“Different personality from Tertullian more charitable and gentle. But he was dependent upon Tertullian for theology. Jerome says, "he was accustomed never to pass a day without reading Tertullian and he frequently said to his secretary, Da magistrum, meaning by this, Tertullian." Born into a rich and aristocratic pagan family in Carthaoe, he became an expert rhetorician and master of eloquence. He was converted to Christianity by the priest, Caecilias and ordained a priest. About 250 AD he became bishop of Carthage, "by the voice of the people," but against the wishes of some presbyters, especially Novatus. During, the Decian persecution (251 AD) he fled. The Presbyters back in Carthage were naturally critical of Cyprian's flight, but he defended himself by pointing out that Decius was primarily interested in capturing bishops. In Cyprian's absence some confessors (those who had underdone torture) assumed a leadership role, and took it upon themselves to reconcile to the church those who had lapsed under persecution. When Cyprian refused this, they, led by Felicissimus, organized an opposition party. This group included five priests who had voted against Cyprian's election, including Novatus. Cyprian banned them, wrote "On The Unity of the Church," and convened a Synod of 251 AD which confirmed his position. The Synod agreed that each case should be tried on its own merits. [Source: Carl A. Volz, late professor of church history at Luther Seminary, web.archive.org, martin.luthersem.edu /~]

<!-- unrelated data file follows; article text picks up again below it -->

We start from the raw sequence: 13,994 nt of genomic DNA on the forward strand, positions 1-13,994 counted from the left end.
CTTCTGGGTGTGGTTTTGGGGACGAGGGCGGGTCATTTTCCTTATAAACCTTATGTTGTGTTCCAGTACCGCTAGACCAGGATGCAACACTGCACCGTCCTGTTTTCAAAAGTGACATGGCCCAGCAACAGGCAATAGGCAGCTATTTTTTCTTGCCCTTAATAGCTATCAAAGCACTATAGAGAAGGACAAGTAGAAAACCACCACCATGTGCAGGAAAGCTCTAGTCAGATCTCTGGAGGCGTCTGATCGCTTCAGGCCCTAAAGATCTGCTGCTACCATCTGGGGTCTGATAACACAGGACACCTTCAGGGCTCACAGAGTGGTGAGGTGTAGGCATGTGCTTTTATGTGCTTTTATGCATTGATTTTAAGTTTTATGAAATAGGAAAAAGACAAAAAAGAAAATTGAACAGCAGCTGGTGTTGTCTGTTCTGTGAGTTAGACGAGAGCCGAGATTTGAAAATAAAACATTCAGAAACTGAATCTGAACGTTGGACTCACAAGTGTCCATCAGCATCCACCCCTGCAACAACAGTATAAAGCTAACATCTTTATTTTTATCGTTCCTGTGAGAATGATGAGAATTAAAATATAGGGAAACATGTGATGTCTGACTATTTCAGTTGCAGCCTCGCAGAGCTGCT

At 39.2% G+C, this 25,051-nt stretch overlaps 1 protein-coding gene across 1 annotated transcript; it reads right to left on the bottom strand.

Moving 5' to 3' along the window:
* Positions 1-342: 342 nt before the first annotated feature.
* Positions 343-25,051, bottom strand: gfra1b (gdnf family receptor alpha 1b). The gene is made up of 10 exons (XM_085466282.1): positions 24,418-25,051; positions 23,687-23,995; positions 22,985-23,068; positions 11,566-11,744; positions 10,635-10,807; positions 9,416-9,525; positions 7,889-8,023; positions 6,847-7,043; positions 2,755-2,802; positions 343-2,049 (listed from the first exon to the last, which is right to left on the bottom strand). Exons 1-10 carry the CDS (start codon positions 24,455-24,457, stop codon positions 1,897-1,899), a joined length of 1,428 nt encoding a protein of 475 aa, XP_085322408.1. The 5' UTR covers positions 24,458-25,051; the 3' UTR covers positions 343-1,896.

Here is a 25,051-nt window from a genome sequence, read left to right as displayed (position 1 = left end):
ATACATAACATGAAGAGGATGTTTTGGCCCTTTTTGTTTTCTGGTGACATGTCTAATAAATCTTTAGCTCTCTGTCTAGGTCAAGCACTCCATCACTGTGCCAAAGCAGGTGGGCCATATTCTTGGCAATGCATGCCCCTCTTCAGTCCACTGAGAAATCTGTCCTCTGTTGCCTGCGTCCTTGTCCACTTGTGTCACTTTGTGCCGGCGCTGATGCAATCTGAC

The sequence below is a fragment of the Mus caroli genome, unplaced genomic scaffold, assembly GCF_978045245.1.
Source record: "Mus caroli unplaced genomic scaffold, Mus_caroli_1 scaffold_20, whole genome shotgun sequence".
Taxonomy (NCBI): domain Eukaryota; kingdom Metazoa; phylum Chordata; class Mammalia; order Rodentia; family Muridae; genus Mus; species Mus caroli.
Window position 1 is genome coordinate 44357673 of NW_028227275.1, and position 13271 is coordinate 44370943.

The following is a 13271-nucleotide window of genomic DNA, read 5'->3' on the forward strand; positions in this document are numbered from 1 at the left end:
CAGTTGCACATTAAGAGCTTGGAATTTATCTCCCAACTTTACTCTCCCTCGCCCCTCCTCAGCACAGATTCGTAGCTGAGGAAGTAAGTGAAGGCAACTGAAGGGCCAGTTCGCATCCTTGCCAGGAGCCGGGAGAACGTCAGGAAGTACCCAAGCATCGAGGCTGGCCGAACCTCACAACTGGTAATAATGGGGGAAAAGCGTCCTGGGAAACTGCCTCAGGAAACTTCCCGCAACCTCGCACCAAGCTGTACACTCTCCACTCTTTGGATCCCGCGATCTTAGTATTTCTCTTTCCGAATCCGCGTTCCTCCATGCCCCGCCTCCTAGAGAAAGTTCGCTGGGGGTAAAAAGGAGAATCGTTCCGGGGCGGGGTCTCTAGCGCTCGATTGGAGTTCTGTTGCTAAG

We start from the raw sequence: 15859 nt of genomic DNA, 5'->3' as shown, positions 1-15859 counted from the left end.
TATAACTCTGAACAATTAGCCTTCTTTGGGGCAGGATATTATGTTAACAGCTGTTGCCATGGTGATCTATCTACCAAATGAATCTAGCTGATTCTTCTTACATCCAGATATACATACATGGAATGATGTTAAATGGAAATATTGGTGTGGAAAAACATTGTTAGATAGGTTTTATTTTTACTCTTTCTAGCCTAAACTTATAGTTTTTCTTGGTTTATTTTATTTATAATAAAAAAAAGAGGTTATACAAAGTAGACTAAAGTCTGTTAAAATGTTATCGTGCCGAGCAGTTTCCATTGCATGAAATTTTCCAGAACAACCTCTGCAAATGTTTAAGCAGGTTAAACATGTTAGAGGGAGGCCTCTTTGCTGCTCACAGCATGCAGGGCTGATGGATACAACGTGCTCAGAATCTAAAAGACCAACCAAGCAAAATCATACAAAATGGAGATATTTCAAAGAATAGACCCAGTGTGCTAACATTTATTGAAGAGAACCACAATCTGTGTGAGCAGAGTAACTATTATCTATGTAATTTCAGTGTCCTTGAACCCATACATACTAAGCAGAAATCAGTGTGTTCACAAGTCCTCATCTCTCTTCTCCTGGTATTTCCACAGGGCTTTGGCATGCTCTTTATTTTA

“Meanwhile a violent controversy broke out between Cyprian and bishop Stephen of Rome. Cyprian denied the validity of "heretical" (i.e. Novatust) baptisms. Stephen said they were valid even thouah performed outside the orthodox communion. When the Roman bishop attempted to impose his conclusions on the N. African church, the latter responded with a statement on episcopal authority in which it was stated that no bishop possessed authority over another, but all shared in a collegial authority. The controversy is significant both for the theology of baptism, of the church, and of the role of the Roman bishop in churchly authority. /~\